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Slovenia to introduce border checks with Hungary and Croatia due to violence in the Middle East

Slovenia will impose police controls on the state border with Hungary and Croatia for ten days from Saturday, according to Euractiv.

The reason for the increased control measures at the border is raised security risks due to organised crime and escalating tensions in the Middle East.

Law enforcement authorities report that a wave of organised crime is sweeping the Western Balkans. Police have noted that organised groups are becoming more interconnected and intertwined.

The government stated that members of various terrorist and extremist movements and groups were fleeing conflict escalation zones “to avoid the consequences of their actions or even with the intention of jeopardising our security and stability.” There is a risk of such criminals entering Slovenia illegally under the guise of migrants, the report said.

Interior Minister Boštjan Poklukar claimed that the innovation would not affect the life of the inhabitants of the border regions. He assured:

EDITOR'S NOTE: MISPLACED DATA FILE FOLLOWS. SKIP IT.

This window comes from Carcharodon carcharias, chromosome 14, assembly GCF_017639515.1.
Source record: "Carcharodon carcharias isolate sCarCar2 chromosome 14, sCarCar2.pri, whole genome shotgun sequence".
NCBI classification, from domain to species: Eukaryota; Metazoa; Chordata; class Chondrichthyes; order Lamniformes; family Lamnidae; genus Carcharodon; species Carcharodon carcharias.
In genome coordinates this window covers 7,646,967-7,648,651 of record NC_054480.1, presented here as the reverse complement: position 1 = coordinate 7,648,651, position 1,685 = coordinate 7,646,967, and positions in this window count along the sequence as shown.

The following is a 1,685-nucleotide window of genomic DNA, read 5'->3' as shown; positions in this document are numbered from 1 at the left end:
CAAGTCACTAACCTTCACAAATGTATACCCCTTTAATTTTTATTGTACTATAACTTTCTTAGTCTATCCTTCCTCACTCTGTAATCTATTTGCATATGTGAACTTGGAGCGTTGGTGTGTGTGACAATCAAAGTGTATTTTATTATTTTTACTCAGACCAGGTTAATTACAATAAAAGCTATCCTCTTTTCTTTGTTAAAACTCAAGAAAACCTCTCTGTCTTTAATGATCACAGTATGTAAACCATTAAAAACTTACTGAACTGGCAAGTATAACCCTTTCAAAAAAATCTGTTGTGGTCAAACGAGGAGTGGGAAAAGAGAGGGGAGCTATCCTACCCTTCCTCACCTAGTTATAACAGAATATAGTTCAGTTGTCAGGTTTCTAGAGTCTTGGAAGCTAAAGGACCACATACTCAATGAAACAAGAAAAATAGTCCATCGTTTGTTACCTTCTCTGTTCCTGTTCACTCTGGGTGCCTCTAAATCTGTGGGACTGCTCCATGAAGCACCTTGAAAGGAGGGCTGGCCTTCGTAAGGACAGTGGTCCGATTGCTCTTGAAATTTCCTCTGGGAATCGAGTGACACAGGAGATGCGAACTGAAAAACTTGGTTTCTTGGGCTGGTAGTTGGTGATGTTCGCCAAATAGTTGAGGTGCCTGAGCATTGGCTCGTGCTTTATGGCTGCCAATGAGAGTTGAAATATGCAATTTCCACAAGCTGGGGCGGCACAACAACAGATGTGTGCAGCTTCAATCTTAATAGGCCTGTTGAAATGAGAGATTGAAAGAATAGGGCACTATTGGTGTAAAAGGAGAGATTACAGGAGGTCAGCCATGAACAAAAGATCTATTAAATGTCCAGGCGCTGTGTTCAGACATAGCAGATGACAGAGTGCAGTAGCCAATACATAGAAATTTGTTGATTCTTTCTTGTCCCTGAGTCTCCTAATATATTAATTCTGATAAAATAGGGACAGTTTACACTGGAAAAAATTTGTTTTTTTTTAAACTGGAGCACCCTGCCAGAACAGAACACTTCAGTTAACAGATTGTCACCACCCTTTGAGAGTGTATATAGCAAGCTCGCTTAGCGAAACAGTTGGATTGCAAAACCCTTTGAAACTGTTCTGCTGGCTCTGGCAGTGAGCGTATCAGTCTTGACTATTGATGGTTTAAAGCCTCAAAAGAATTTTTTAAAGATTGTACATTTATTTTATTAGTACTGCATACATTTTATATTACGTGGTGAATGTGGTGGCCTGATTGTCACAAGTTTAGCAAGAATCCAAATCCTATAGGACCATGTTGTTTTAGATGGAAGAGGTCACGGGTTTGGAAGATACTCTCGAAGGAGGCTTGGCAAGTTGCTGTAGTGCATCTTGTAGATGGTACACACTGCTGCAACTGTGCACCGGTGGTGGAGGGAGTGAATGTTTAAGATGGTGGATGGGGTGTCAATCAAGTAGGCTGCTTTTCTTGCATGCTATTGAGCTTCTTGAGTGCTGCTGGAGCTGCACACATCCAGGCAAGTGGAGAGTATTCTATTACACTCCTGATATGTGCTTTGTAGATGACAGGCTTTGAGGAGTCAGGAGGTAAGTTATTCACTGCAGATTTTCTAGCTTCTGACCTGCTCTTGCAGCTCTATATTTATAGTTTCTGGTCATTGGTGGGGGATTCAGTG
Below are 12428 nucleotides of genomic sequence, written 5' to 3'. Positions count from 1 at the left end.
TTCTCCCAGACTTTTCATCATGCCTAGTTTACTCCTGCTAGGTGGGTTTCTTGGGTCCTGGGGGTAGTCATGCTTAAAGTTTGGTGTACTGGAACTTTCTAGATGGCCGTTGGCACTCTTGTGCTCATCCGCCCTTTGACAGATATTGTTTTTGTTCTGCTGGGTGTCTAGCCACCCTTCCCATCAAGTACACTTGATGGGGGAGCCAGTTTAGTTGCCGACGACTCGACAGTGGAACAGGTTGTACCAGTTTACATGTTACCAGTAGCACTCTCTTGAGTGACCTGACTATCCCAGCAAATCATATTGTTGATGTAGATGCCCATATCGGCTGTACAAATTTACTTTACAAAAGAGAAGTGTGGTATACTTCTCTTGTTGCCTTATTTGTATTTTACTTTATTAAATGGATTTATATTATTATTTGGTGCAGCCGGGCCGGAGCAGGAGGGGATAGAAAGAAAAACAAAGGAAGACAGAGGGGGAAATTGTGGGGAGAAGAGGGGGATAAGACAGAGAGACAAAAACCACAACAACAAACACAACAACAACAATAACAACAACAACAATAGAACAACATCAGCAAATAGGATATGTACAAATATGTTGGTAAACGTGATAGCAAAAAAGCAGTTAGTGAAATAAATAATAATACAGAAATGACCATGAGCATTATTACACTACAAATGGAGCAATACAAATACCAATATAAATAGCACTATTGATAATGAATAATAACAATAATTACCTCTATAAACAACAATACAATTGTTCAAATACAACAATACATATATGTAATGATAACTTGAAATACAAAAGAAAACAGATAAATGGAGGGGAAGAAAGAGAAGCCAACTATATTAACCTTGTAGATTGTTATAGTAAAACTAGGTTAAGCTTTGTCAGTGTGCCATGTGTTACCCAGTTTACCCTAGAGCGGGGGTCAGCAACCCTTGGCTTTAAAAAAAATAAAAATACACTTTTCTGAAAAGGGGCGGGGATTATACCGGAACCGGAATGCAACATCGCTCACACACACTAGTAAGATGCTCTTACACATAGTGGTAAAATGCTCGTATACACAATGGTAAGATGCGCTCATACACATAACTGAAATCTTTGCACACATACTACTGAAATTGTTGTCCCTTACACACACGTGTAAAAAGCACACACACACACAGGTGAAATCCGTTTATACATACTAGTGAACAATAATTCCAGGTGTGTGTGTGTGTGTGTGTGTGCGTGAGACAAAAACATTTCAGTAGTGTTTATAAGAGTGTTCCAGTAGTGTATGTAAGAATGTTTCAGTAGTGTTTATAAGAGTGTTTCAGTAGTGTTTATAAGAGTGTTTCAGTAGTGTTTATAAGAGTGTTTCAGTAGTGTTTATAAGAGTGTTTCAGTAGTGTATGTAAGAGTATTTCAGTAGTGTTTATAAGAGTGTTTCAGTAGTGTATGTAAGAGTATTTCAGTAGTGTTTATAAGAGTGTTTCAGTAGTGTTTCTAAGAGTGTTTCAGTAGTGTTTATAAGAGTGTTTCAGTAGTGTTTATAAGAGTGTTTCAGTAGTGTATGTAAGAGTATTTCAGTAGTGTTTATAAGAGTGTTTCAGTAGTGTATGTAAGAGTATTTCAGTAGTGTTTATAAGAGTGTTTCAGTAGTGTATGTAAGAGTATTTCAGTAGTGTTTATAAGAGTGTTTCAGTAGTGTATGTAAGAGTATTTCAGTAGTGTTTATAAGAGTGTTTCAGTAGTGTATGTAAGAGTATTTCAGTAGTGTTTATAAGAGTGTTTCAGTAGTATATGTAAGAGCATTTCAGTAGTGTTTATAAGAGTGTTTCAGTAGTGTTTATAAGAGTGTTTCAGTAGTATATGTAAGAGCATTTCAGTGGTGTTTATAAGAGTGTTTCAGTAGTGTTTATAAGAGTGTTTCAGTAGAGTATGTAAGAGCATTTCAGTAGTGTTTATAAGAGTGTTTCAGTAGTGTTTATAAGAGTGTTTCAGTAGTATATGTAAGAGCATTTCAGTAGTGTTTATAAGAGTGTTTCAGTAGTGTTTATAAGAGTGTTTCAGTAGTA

My instruction to the police commissioner was to ensure normal life and normal crossing for people living along the border.

The minister apologised to all Slovenian residents for any inconvenience they might experience when crossing the border. He said the measure was necessary “because the terrorist threat in Europe is still high”.

The decision followed Italy’s introduction of a similar measure on its border with Slovenia from Saturday in the wake of rising crime in Europe and the Middle East.

Poklukar assured his Croatian counterpart Davor Božinović that Slovenia would adapt the measure to people living near the border and expected similar action from Italy. Poklukar said, noting that the border closure due to the Covid-19 pandemic had made life along the border “unbearable”:

I once again told Italian Minister Matteo Piantedosi that I want Italy to ensure the normal flow of people living along the border.

Additional border controls will be discussed at a meeting of the three interior ministers in Trieste in early November.

The introduction of police controls has long been discussed in the EU, although the government cites an increased risk of terrorism. For example, after Croatia joined the Schengen zone earlier this year and police controls were cancelled, there was a sharp increase in illegal migration. Croatia took the news without enthusiasm, with Prime Minister Andrej Plenković saying that checks should remain the exception and only be used as a last resort.

According to the latest police figures, Slovenian police have detained more than 48,000 illegal migrants, about three times as many as a year ago.

The border regime will be largely the same as it was before the cancellation of police checks. There will be 14 international border crossings: 12 on the border with Croatia and two on the border with Hungary, as well as small checkpoints open only to EU citizens.

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